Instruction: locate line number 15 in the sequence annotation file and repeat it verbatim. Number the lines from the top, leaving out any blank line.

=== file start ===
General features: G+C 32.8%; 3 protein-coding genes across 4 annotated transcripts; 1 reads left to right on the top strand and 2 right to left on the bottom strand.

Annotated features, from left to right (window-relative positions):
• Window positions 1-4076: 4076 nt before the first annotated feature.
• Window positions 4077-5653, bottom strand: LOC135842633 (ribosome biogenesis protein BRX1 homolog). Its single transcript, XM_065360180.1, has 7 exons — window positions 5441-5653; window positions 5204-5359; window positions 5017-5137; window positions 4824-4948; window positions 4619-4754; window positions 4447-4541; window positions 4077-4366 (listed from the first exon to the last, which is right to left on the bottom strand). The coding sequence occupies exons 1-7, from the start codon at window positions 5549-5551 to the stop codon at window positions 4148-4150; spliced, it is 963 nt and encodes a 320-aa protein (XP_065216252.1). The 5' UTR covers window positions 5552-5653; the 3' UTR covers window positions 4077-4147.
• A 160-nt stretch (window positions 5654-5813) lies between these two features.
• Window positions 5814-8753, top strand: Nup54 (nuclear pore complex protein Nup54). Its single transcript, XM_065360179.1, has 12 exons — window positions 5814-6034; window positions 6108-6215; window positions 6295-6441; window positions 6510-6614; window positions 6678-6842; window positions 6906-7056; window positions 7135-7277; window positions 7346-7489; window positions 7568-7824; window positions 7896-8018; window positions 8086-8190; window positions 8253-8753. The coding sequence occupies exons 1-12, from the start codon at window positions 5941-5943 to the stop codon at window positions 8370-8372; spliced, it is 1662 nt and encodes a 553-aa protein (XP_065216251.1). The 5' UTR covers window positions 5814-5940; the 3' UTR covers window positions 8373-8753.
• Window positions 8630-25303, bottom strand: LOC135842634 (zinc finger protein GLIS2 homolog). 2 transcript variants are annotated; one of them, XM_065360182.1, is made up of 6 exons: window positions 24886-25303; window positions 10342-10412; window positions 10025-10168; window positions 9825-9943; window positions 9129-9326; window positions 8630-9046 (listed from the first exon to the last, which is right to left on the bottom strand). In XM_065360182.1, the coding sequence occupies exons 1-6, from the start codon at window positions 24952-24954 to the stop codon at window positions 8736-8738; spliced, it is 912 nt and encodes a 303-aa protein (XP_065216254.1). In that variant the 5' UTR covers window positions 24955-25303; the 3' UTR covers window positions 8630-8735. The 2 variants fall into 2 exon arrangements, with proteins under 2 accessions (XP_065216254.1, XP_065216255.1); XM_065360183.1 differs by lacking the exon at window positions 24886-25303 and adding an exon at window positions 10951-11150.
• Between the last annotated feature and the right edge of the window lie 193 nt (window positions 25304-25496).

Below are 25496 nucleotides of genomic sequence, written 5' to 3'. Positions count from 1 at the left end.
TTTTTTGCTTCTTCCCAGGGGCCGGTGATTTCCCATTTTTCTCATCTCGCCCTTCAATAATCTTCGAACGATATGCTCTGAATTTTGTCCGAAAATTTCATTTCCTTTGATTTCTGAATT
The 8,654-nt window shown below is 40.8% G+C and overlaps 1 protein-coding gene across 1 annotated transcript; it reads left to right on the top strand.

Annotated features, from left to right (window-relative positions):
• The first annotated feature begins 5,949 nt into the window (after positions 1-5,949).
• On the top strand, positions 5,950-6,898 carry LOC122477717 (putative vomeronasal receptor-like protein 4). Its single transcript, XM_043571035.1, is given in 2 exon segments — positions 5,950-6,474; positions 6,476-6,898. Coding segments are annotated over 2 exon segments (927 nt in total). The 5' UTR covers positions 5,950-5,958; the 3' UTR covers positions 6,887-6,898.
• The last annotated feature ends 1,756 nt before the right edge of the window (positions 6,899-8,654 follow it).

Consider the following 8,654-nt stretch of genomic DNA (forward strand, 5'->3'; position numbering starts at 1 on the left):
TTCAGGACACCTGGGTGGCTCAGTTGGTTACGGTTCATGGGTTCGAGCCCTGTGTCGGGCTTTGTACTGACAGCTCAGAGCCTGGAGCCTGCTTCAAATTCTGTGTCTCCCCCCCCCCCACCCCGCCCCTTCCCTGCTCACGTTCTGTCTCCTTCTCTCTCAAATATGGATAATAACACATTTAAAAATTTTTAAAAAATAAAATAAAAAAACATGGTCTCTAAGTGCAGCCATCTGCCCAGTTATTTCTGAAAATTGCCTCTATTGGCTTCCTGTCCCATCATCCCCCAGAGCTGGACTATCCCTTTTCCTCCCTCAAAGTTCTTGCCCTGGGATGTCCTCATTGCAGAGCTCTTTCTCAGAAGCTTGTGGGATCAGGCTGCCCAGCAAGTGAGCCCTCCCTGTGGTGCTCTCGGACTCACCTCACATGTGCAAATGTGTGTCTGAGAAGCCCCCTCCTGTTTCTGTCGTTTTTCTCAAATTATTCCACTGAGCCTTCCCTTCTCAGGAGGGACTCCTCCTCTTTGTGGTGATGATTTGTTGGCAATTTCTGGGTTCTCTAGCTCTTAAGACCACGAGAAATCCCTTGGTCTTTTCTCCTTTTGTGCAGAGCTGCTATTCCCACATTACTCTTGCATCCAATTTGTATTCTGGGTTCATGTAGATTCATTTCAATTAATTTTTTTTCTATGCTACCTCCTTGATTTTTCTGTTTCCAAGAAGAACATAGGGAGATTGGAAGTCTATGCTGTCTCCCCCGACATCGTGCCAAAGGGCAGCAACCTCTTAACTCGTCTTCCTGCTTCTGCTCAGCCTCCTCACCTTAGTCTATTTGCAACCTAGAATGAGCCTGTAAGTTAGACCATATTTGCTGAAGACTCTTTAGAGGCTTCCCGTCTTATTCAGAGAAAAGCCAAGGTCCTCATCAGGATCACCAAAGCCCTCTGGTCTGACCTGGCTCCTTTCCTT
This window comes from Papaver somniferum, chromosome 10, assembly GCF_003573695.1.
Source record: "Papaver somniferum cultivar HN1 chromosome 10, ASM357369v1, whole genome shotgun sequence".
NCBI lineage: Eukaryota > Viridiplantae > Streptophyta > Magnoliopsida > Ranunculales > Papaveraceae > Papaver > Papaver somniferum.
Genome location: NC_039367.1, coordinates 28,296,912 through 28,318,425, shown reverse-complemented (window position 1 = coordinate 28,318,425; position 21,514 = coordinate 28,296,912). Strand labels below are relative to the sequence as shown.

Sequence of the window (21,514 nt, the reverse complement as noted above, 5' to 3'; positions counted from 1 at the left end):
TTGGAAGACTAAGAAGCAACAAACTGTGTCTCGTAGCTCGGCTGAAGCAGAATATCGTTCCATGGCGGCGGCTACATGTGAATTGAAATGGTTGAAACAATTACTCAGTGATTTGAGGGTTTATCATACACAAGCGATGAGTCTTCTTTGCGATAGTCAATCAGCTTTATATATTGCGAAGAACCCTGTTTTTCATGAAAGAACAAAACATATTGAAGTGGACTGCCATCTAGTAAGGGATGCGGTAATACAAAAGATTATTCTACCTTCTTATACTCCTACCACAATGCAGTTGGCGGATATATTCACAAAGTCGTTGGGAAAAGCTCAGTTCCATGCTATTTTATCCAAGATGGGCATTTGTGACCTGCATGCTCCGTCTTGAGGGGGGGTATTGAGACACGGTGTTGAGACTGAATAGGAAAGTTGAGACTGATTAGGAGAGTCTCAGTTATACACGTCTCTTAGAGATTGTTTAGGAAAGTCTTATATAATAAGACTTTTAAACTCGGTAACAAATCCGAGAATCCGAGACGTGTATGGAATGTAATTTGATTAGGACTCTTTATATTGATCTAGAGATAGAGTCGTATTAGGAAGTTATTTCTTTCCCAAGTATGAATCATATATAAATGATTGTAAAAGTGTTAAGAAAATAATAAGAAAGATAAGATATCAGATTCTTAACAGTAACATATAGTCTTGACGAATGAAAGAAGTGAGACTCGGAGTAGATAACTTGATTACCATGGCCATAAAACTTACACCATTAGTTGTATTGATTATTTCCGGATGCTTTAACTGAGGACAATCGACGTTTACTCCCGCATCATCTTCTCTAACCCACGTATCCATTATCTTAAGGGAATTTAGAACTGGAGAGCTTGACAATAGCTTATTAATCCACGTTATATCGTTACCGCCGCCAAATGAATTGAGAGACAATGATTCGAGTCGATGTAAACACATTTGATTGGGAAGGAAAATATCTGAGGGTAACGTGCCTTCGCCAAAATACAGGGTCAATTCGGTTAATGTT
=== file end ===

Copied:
• The last annotated feature ends 1,756 nt before the right edge of the window (positions 6,899-8,654 follow it).